It is too bad the book’s criteria of academic "insider-ness" did not include Scott; but she is only one example of the many recent exponents of "Quaker theory" who did not make the cut. George Fox tartly insisted that one did not have to be bred at a university to be a minister of the gospel, and it might be just as apt to assert that today one need not be an academic to produce serious theories of Quakerism. The list of recent theorists of Quakerism that were thus omitted from this project is long and, to this reviewer at least, impressive. Their absence makes this project much more suggestive than actually illuminating.

Many voices could be found on such a vagrant list, at least in the U.S. For instance, from the Conservative stream there is the recently passed Bill Taber, and Lloyd Lee Wilson, who is still with us. Taber’s unjustly neglected book, The Eye of Faith, presents this stream through the medium of a history of Ohio Yearly Meeting (Conservative). Wilson’s Essays on the Quaker Vision of Gospel Order comes at this tradition from a more thematic angle.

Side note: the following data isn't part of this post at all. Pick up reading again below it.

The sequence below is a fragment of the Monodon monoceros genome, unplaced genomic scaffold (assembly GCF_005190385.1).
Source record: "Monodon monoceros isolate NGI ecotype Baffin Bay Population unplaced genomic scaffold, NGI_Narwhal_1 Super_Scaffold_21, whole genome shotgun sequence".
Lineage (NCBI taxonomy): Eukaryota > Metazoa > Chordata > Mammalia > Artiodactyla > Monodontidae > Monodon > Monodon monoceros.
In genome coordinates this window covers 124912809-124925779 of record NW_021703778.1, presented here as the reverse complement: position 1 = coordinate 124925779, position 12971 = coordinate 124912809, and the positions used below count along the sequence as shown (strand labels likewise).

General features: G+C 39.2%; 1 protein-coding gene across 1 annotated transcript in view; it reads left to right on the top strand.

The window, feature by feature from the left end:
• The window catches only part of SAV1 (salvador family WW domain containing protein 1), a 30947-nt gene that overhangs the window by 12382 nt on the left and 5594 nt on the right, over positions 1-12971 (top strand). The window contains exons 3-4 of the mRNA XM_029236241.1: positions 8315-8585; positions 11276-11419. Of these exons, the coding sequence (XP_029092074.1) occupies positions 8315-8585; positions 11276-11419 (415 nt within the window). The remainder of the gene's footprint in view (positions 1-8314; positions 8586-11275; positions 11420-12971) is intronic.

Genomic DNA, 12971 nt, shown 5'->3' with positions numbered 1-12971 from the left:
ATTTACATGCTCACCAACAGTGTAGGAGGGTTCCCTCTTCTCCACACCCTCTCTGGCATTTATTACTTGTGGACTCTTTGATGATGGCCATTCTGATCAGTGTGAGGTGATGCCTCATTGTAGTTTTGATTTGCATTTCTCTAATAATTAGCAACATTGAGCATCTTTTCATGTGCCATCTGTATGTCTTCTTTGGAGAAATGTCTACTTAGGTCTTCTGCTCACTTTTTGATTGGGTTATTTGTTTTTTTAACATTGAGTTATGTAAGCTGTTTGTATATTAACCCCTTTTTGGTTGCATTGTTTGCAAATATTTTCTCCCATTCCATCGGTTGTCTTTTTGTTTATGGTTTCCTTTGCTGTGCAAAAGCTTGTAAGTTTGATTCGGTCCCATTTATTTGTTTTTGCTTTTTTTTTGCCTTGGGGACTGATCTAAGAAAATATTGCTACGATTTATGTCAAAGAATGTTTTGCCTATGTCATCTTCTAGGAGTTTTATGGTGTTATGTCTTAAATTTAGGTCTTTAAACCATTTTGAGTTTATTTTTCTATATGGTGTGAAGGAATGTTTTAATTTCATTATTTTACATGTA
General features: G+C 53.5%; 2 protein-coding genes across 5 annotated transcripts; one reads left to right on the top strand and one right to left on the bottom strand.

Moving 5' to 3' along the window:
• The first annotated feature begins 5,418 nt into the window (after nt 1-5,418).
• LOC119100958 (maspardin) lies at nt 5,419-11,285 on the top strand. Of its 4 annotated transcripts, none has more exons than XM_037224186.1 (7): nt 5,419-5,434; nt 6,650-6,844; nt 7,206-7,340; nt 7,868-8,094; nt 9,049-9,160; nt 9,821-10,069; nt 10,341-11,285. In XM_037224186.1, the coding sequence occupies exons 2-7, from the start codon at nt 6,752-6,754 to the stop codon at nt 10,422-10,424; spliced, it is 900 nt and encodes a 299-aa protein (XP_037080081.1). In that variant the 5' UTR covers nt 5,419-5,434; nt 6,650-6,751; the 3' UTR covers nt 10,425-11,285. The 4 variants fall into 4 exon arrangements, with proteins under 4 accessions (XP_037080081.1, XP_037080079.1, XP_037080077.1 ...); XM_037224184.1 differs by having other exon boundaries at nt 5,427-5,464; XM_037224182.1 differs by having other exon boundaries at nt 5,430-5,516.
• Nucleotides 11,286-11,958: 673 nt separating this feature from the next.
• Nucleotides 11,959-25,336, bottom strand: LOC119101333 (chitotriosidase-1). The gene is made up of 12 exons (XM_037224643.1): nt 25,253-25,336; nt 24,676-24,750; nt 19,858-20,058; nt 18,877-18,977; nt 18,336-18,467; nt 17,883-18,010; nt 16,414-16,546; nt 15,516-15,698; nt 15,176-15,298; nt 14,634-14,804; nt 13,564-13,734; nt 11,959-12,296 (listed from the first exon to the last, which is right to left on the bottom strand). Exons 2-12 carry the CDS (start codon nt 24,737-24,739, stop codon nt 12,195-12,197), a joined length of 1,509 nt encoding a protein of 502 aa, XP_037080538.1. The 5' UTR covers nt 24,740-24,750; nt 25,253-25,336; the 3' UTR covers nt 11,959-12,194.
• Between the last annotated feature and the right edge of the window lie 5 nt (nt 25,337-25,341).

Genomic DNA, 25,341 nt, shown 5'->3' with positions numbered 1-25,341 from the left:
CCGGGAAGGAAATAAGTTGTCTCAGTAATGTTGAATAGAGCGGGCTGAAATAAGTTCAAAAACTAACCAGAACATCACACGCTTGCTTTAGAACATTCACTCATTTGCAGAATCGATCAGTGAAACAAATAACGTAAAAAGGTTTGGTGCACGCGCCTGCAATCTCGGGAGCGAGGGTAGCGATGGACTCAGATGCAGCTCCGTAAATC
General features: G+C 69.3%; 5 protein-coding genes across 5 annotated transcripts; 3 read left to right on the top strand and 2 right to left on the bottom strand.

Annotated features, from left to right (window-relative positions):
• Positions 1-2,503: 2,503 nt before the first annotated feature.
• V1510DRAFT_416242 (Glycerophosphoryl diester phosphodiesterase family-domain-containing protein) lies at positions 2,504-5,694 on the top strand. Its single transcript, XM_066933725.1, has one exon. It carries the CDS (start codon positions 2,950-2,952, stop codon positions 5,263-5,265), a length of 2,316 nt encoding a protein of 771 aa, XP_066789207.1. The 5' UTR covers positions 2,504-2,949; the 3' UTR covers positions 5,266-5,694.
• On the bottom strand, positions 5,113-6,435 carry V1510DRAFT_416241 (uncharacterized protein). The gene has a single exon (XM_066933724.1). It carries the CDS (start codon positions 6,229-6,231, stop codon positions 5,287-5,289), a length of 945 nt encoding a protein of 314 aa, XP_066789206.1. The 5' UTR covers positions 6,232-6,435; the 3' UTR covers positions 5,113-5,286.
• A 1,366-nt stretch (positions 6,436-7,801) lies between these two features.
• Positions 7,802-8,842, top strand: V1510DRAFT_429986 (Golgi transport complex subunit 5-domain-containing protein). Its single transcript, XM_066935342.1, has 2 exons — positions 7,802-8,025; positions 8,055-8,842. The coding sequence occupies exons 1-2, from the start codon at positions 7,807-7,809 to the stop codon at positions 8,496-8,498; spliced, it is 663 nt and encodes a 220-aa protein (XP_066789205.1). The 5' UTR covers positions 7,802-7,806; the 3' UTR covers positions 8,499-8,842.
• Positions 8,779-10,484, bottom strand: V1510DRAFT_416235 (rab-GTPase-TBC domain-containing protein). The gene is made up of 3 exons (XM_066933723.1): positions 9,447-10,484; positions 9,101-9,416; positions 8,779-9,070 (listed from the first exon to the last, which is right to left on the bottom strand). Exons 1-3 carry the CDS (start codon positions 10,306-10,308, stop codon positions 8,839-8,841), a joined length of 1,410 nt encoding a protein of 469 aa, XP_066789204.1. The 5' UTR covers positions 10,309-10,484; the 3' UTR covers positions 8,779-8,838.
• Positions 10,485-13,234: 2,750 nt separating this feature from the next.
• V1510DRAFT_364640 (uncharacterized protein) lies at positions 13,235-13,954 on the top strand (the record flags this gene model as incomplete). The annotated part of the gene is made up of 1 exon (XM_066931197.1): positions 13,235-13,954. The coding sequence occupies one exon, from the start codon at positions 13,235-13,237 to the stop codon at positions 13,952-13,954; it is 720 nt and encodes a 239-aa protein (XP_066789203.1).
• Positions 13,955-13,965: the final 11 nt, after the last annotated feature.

More idiosyncratic, but still reflecting a clear theory, is Exiles in Babylon, a book by Larry Kuenning, which revives the early Quaker apostasy-of-the-church model, but applies it above all to modern Friends; Kuenning is as critical as Davie, but from a more singular standpoint. One might here also mention Dean Freiday, whose Nothing Without Christ, puts a strongly Orthodox gloss on his unprogrammed background.